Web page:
According to a further aspect of the invention there is provided a lamp as defined in the preceding paragraph, wherein the said means for mounting the lamp comprises a tubular arm forming a continuous conduit for a flexible cable and including two joints allowing the lamp to be rotated through at least 330about each of two mutually perpendicular axes.

Preferably, the said mutually perpendicular axes are both perpendicular to and pass through the optical axis of the lamp.

DESCRIPTION OF THE DRAWINGS FIG. 1 is a longitudinal section through a lamp according to the present invention,

FIG. 2 is an end elevation of the lamp of FIG. 1, showing the supporting arm in vertical section, and

FIG. 3 is a section, taken on the line III-III in FIG. 1 of a detail of the lamp.

DESCRIPTION OF THE PREFERRED EMBODIMENT In the drawings, a dental operating lamp is indicated generally at supported on a freely adjustable arm, which is indicated generally at 11.

The arm 11 comprises a ball 12 which is mounted in a fixed tubular support 13 so as to be rotatable in a vertical plane within limits imposed by the abutment of a stem 14 against an end 15 of the tubular support 13. The stem 14 joins the ball 12 to a tubular bush 16 in which a tubular member 17 is rotatably mounted. The tubular member 17 is attached in the bush 16 by a spacer 18 and friction adjusting nuts 19, 20 which are threaded on the the end of the tubular member 17. Located between the bottom end of the spacer l8 and the bush 16 are a flat washer 21, spring washer 22 and friction washer 23. By adjusting the nuts 19, 20, the frictional resistance to rotation of the tubular member 17 within the bush 16 can be varied. The adjusting nuts 19 and20 are hidden by a cap 24 which is threaded on to the upper end of the bush 16. A friction washer 25 is located between the bottom surface of the bush l6 and a co-operating surface of the member 17 and a channel 26 is formed in the upper surface of the tubular member 17. The channel 26 houses two pins, not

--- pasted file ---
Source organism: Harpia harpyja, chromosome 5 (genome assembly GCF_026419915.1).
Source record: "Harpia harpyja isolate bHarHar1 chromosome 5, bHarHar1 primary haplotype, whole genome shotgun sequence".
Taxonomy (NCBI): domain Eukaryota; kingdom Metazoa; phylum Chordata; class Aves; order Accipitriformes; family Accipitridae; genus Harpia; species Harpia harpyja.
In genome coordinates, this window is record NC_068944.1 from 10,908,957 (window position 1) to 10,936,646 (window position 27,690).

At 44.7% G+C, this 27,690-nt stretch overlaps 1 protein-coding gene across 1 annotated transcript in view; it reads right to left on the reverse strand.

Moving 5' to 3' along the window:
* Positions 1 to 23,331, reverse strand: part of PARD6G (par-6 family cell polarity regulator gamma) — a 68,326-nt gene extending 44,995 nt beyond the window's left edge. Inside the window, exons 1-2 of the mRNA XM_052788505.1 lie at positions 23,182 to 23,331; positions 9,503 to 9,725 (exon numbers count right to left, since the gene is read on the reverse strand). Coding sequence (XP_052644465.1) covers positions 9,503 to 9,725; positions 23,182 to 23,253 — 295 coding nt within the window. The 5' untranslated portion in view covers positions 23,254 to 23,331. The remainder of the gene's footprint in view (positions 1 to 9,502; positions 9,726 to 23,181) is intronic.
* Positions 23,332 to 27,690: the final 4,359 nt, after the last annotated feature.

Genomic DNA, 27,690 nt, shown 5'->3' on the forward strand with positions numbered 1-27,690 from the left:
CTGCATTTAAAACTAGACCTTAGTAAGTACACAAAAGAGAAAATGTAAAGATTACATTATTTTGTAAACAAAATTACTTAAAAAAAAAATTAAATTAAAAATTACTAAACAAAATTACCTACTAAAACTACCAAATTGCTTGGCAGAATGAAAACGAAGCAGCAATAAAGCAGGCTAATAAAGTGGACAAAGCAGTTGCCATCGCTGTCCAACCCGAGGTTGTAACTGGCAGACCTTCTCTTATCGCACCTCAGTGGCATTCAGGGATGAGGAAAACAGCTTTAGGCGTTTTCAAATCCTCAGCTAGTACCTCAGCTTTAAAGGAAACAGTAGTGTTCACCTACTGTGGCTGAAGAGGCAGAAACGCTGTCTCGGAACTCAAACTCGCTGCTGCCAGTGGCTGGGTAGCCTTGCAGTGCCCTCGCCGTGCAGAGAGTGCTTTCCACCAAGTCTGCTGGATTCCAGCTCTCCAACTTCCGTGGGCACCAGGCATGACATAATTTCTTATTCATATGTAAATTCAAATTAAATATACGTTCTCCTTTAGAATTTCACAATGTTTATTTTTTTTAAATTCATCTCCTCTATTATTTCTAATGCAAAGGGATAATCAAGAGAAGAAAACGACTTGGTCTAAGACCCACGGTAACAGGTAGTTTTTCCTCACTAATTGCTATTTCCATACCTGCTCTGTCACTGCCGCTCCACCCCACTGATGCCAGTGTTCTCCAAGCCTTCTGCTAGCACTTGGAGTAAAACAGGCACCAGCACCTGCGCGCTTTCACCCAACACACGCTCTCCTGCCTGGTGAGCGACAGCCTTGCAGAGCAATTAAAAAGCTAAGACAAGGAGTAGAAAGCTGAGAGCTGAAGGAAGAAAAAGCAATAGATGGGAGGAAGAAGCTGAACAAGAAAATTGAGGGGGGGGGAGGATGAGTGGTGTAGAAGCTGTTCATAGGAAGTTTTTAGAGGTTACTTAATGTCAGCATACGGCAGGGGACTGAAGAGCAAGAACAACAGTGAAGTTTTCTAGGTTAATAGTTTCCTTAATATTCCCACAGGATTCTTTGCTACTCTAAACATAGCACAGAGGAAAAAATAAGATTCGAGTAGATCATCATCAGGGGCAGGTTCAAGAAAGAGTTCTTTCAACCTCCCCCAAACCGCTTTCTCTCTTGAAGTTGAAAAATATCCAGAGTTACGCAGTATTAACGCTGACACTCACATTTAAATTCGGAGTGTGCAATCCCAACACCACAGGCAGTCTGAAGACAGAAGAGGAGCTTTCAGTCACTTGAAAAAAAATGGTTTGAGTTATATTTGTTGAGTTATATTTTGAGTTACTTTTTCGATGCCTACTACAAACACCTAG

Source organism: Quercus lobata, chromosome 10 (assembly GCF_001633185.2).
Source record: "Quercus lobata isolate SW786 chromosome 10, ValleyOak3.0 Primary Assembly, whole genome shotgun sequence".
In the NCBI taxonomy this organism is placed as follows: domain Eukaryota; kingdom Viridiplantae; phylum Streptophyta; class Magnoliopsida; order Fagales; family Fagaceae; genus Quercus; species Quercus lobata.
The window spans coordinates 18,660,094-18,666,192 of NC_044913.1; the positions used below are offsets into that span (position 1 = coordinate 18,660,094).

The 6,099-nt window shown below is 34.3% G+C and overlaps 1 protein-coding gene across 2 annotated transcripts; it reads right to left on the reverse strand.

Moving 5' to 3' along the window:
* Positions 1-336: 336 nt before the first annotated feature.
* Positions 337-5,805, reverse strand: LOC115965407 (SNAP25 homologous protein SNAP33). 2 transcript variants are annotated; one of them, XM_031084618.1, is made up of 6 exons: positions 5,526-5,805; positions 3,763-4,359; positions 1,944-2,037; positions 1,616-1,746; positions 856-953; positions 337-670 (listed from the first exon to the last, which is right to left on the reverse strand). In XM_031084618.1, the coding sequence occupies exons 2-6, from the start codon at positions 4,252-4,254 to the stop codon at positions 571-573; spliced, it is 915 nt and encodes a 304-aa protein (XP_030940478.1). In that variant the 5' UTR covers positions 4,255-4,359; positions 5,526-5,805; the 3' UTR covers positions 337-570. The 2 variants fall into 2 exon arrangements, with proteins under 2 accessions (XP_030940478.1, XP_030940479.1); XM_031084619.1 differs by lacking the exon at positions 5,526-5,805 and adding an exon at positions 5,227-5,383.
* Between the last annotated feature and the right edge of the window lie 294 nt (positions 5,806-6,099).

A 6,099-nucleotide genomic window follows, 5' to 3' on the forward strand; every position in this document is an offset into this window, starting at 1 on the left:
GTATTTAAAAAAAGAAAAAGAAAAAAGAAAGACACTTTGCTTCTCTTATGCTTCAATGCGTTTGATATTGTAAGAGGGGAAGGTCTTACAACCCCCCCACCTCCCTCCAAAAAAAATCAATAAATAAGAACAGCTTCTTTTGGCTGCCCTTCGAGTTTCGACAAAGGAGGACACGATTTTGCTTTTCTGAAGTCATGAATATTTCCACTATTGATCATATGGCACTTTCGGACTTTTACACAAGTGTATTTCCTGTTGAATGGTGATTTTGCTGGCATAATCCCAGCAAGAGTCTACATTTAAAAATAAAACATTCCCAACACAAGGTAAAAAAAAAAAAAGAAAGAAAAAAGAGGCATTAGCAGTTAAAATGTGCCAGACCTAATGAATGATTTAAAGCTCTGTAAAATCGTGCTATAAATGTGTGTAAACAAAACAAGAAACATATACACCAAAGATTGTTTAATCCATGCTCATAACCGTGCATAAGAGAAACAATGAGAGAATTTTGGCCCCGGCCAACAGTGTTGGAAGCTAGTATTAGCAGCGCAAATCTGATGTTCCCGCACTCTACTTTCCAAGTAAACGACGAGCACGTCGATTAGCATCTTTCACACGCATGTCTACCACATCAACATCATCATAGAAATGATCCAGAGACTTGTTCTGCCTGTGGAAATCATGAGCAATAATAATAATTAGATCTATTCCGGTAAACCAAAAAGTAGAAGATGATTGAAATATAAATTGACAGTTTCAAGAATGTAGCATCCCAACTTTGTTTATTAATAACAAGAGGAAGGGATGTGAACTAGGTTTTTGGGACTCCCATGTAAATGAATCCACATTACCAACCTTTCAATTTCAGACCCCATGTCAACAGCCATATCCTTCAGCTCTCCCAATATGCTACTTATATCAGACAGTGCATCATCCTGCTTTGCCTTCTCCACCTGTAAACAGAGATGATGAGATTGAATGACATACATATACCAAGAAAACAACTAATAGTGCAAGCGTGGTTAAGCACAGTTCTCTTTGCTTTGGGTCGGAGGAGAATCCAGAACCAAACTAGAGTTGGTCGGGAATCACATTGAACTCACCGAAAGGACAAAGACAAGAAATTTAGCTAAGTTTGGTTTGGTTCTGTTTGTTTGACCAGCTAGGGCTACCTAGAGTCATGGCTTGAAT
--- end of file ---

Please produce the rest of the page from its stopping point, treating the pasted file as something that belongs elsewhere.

shown, one fixed to the bush 16 and the other fixed to the tubular member 17 which allow rotation of the member 17 relative to the bush 16 through at least 330and not more than 360.

A tubular rod 27 is attached integrally to the tubular member 17 and projects at an angle to the axis of rotation of the member 17 and downwardly therefrom. The rod 27 is cranked intermediate its length and a bush 28, which is provided with a tubular switch housing 29 for an electrical switch is mounted on the bottom end of the rod 27. A tubular spigot 30 is mounted for rotation in the lower bush 28 in the same manner as the tubular member 17 is mounted in the bush 16. A pair offriction adjusting nuts 31, 32, spacer 33, flat washer 34, spring washer 35 and friction washer 36 control the frictional resistance to rotation of the tubular spigot 30 within the bush 28 and a cap 37 is provided to hide the nuts 31, 32 and prevent the entry of dust and dirt. A friction washer 38 is provided between the tubular spigot 30 and lower bush 28 and pins 39 and 40 mounted respectively on the lower bush 28 and spigot 30 so as to project into a groove 41 in the tubular member 30, allow for rotation of the spigot 30 through at least 330 and not more than 360 relative to the lower bush and about the axis of the spigot 30.

It will be seen from the above description of the arm 11 that the lamp 10 can be rotated about the two mutually perpendicular axes of the tubular member 17 and the tubular spigot 30 and that the tubular member 17 is perpendicular to and passes through the optical axis of the lamp 10 because of the crankin the rod 27.

It will furthermore be seen that a continuous conduit is formed from the tubular support 13 through the ball 12, tubular member 17, rod 27, tubular switch housing A tubular extension 42 of the spigot 30 is a forced fit into any one of a plurality of tubular radial bores 43a provided in an annular frame 43, which is shown in sec-, tion in FIG. 1. The frame 43 is provided with a central aperture 44 and three equi-angularly arranged axial holes 45, only one of which is shown, and each of which is adapted to receive a rod 47 which forms a part of a convection fin mounting assembly.